Cancer Institute A national cancer institute
designated cancer center

Linda Boxer, MD, PhD

Publication Details

  • Protein/DNA arrays identify nitric oxide-regulated cis-element and trans-factor activities some of which govern neuroblastoma cell viability NUCLEIC ACIDS RESEARCH Dhakshinamoorthy, S., Sridharan, S. R., Li, L., Ng, P. Y., Boxer, L. M., Porter, A. G. 2007; 35 (16): 5439-5451


    Toxic nitric oxide (NO) levels can regulate gene expression. Using a novel protein/DNA array, we show that toxic NO levels regulate the binding of trans-factors to various cis-elements in neuroblastoma cells, including CRE and those recognized by the transcription factors AP1, AP2, Brn-3a, EGR, E2F1 and SP1. Functionality of some of the cis-elements was confirmed by electro mobility shift and reporter assays. Interestingly, CREB, AP-1, Brn-3a, EGR and E2F1 can control mammalian cell viability. NO induced the anti-apoptotic Bcl-2 protein and its mRNA prior to the onset of death of 30-60% of the cells. Promoter analysis of the bcl-2 gene confirmed the involvement of a CRE in NO-dependent bcl-2 transcription. Neuroblastoma cells over-expressing bcl-2 became much more resistant to NO-induced apoptosis; conversely, Bcl-2 knockdown cells were rendered markedly more sensitive to NO. Together these results suggest that Bcl-2 counteracts NO-induced apoptosis in a fraction of the cell population. Thus, NO stimulates the binding of many trans-factors to their cognate cis-elements, some of which can regulate cell viability through transcriptional activation of target genes. Our results emphasize that a DNA/protein array approach can reveal novel, global transcription factor activities stimulated by cell death-regulating molecules.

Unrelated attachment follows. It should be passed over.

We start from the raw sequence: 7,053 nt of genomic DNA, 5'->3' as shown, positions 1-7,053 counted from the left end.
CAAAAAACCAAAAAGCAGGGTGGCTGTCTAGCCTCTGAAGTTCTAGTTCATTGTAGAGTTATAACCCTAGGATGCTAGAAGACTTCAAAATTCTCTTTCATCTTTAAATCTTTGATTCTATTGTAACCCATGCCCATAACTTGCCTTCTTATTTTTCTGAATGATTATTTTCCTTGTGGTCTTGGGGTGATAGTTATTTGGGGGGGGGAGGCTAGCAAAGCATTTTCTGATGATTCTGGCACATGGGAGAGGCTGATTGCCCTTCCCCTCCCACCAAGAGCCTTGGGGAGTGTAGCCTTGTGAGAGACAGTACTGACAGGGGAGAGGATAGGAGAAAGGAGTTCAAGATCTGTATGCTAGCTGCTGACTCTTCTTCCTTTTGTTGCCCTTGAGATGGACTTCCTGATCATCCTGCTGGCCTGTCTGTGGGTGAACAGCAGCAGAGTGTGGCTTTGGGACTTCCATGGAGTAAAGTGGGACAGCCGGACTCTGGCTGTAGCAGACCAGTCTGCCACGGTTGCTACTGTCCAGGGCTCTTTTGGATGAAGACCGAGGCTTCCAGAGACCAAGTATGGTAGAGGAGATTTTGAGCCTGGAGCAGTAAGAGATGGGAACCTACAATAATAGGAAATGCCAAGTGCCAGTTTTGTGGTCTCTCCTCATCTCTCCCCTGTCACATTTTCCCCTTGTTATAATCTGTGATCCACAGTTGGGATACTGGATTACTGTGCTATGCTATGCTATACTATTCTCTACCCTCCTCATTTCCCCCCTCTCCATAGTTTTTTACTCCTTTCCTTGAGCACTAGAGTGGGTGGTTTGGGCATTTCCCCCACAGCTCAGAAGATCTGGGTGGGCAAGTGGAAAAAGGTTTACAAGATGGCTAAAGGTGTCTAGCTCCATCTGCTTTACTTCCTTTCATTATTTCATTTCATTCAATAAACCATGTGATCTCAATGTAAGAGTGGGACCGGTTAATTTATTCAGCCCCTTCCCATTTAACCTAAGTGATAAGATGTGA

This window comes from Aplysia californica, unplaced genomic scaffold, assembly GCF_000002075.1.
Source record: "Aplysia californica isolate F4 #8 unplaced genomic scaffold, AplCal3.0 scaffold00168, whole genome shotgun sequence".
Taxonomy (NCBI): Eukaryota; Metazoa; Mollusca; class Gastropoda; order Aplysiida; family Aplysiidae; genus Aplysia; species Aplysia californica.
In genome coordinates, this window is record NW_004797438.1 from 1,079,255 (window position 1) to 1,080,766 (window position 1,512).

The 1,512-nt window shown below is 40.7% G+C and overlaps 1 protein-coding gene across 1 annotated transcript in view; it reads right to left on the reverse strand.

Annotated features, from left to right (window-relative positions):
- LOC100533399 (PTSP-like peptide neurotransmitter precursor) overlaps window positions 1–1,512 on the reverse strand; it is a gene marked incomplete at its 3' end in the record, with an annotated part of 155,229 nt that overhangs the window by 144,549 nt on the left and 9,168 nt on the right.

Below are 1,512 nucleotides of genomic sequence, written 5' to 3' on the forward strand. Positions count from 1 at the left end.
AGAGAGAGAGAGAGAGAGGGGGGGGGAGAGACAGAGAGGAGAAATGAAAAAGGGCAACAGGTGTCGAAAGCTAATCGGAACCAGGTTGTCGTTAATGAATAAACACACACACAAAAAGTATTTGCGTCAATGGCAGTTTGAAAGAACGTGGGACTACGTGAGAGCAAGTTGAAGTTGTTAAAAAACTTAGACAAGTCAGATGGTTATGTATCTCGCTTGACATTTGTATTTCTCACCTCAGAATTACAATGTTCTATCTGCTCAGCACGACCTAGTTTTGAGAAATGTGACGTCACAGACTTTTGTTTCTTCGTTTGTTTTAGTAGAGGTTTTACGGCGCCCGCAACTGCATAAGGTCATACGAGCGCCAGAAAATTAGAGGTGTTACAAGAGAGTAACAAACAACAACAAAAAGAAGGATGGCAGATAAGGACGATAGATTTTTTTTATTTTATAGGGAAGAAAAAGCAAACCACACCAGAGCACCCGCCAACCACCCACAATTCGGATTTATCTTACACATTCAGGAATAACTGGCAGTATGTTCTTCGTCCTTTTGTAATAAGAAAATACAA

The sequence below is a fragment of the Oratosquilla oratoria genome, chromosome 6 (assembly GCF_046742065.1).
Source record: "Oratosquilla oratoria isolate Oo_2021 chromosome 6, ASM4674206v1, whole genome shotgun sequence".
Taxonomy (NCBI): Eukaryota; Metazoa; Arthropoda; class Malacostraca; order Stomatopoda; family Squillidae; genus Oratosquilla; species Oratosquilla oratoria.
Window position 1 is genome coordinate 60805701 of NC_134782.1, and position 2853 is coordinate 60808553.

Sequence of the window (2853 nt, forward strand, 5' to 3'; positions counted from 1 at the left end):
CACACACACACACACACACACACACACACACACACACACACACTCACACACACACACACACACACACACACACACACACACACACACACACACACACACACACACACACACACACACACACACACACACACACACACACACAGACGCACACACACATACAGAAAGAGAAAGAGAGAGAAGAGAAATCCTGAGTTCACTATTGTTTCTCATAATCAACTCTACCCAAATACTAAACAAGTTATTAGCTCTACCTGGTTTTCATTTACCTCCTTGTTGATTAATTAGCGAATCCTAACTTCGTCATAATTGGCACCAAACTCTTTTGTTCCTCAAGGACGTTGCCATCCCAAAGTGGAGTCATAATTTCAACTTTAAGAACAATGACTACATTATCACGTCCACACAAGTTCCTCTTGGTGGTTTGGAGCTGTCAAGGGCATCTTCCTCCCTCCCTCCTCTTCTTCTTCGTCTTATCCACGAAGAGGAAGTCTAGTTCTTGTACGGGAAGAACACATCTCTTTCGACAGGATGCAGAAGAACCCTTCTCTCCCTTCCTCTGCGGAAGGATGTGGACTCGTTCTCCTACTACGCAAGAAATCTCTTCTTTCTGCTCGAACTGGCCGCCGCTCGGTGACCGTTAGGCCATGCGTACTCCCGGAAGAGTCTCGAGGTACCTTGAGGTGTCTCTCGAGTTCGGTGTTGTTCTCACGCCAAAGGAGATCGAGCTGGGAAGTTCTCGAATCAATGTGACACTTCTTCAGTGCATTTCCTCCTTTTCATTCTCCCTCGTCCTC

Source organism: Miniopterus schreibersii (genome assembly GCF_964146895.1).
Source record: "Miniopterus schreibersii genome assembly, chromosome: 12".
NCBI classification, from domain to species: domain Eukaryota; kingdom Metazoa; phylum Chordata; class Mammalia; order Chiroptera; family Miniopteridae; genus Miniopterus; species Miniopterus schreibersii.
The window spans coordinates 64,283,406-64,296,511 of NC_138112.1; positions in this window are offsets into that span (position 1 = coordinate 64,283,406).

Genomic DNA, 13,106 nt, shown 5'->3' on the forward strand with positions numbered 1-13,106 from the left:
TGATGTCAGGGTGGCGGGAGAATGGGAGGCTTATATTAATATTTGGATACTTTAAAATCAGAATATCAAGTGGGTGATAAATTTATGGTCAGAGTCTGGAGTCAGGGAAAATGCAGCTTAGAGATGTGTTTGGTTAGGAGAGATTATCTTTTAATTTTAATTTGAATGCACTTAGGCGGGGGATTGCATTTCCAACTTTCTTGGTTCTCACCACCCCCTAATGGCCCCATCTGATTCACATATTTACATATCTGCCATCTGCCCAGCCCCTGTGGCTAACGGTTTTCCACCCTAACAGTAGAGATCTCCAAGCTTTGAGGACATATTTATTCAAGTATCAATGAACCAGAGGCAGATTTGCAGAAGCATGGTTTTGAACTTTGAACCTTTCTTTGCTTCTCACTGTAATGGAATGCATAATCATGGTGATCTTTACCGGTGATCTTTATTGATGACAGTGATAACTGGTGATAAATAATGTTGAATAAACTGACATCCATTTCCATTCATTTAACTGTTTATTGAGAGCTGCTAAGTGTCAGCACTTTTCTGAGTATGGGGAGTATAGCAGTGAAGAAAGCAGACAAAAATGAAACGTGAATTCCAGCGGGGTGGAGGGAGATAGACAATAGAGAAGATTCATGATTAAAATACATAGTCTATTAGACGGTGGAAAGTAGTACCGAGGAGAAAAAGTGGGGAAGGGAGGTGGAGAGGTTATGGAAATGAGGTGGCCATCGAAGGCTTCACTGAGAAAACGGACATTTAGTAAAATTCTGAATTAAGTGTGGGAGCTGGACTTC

View details for DOI 10.1093/nar/gkm594

    View details for Web of Science ID 000250683300017

    View details for PubMedID 17702766

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